Quadro Melante: a programme of Bach, Telemann, and Rameau

If any musician can be said to have been the ‘French Bach,’ it would be Jean-Phillippe Rameau. Just as Sebastian Bach stayed true to the already outmoded models of his early training, Rameau, who spent the first fifty years of his life as a theorist and obscure provincial organist, stayed true to the traditions of French dramatic music as codified in the works of Jean-Baptiste Lully (1632-1687) a generation earlier. And yet, as with Bach, the conservatism of this well-trained man enabled him to introduce changes and innovations in music that were unthinkable to the majority of French Baroque composers. In spite of his reputation as an armchair musician, Rameau succeeding in exploding onto the French musical scene at the relatively late age of fifty with the opera Hippolyte et Aricie (1733). Written on a libretto based on Racine’s celebrated Phedre, Hippolyte et Aricie was of such a novel musical character that thirty years after the work’s premier, the Mercure de France, the literary standard-bearer of a culture not given to a ready interest in the artistic antiquarianism (for in the eighteenth century, even music thirty years old was thought to be ‘antique!’), wrote of it: ‘this opera was the time when the revolution took place in music in France and there was fresh progress. People were at first astonished by music much more laden and richer in images than they were wont to hear on the stage.’ It may be that French musical society was not ready to accept that any music from the pen of a theorist could be anything but dry, and Rameau, smarting from such prejudices, was certainly quick to defend himself on this point. In a letter to the poet La Motte, he wrote, perhaps a bit self-righteously: ‘I cannot deny that I am a musician; but at least I have more than others the knowledge of colours and shades of which they have but a confused feeling and which they use in due proportion only by chance. They have taste and imagination, but confined in the store of their sensations where the different things cluster in a little path of colours beyond which they perceive nothing.’

Rameau was able to bring his combination of a keen dramatic sense and cultivated musical technique to the realm of instrumental music. His achievements in keyboard music are well-known in our own age, the suites and various pieces for harpsichord appreciated by audiences for their entertaining virtuosity and the broad brush-strokes Rameau used to paint striking musical images. The 1741 Pieces de Clavecin en Concert (literally, ‘harpsichord pieces in concerto [form]’) are, like the solo keyboard pieces, infused with this gift for theatre; and, in the realm of technique and form, they are quite innovative. Prior to this point, the harpsichord in the context of French chamber music was generally confined to the role of the basse-continue, as the keyboardist provided his colleagues with improvised chordal accompaniments emanating from the harmonies implied by the movement of the bass. Rameau was the first French composer to give the keyboard a fully-written role, combining the virtuosic demands made by solo harpsichord music with accompanying and complementary parts for other solo instruments (in this case, the violin and viola de gambe). The normally subservient harpsichord trumps his dominant partners and thus the roles are reversed.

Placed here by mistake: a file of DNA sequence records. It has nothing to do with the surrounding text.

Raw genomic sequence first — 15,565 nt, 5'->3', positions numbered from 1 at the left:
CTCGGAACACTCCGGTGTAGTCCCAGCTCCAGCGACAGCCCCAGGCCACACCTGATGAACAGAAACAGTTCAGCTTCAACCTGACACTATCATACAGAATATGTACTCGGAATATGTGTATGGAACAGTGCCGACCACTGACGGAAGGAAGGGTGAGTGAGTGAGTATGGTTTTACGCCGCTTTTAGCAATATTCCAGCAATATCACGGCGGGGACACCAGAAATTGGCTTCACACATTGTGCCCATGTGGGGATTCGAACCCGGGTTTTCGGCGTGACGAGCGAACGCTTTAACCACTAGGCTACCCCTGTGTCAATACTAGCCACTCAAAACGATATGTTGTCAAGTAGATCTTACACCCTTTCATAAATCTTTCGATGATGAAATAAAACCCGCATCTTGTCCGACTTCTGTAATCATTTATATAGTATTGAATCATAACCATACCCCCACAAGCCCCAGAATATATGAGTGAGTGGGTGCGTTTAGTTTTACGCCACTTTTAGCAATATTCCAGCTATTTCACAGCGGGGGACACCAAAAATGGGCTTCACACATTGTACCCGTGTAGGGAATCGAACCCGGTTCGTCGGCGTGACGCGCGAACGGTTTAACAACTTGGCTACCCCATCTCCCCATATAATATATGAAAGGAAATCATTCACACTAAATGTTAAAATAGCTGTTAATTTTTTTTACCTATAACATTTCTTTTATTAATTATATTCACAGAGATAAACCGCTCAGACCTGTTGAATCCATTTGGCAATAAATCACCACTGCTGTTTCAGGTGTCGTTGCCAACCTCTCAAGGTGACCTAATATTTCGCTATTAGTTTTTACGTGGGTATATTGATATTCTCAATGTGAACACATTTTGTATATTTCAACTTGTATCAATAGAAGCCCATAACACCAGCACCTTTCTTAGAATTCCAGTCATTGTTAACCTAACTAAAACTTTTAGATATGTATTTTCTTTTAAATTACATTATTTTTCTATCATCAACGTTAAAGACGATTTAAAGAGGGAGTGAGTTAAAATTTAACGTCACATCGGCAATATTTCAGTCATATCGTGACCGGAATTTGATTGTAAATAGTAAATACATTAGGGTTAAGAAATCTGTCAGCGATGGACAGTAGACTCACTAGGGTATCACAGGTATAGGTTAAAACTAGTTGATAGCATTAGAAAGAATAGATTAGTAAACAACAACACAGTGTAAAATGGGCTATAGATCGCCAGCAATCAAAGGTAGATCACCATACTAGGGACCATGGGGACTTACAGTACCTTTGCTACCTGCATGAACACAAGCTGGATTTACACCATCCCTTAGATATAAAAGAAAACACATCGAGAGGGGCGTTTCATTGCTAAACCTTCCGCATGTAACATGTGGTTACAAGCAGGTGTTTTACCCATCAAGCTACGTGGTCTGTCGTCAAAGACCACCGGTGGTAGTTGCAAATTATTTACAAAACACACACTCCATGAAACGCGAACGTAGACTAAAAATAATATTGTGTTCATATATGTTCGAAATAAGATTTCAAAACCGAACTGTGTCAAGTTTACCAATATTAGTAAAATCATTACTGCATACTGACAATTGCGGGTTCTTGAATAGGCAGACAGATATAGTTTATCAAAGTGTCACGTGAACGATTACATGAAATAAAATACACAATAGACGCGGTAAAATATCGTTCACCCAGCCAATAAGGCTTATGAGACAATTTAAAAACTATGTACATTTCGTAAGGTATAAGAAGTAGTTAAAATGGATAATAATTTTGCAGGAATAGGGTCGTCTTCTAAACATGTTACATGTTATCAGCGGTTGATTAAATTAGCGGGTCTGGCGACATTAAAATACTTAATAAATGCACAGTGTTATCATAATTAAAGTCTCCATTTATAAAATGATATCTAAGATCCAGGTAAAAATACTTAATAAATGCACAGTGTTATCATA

In keeping with the French Baroque convention of providing pieces of music with names of literary or social characters and images, the movements of the first concert from the collection of 1741 are named for fashionable, even ‘trendy’ contemporary items. The opening ‘La Coulicam’ is probably named for Thamas Kouli Khan, a quasi-fictitious character in the wildly popular History of the Revolutions of Persia by the Abbe du Cerceau. This could explain the tinge of exoticism that defines the piece’s otherwise ironic nature. The melancholy ‘La Livri’ is named for the Comte de Livry, a benefactor of Rameau’s who had just died before the publication of the trios. The concluding ‘Le Vezinet’ recalls a suburb of Paris which – alas, no longer – was a bucolic meadow. Thus, in the ascending scales which define this movement, perhaps we can hear an insouciante promenade in the countryside.

About the viola ad gamba and ‘cello virtuoso Anton Liedl very little – not even the date of his birth – is properly known. Liedl was fortunate enough to have spent a number of years at the Court of Prince Nikolaus Esterhazy, the viola ad gamba and baryton-obsessed Hungarian aristocrat who is better known today for having been the devoted patron of Haydn, and his years at the Esterhazy Palace must certainly have encouraged his compositional interests focused mainly on those instruments. After being discharged from the Prince’s service in 1774, Liedl seems to have made his way to Amsterdam and Paris (where he published a few works for ‘cello), and eventually made his way to London. In the British capital, he must have made quite an impression as a performer; an anonymous reviewer in the Almanack (1782) remarked: ‘His performance united the most charming sweetness to German vigour, the most surprising syncopations with the most harmonious melody.’ Perhaps the same can be said of his D-Major Sonata for viola ad gamba. This sonata is a strange bird indeed – for one, the style of the Galant has been superimposed upon an instrument that by the mid-eighteenth century was already out of fashion. And yet, Liedl makes full use of the gamba’s gift for making full and rich chords and, in the second movement we find that perhaps the gamba is not so foreign to the Empfindsamer Stil (literally, the ‘sensitive style’) after all. Remarkably, the delicate voice of the gamba reminds us that, after all, late eighteenth-century novelists did have a penchant for consumptive lovers. But then, lest we follow young Werther to that same linden tree, we return to a bit of frivolity with the concluding rondeau, based on a contredanse that belies its composer’s Austrian origins.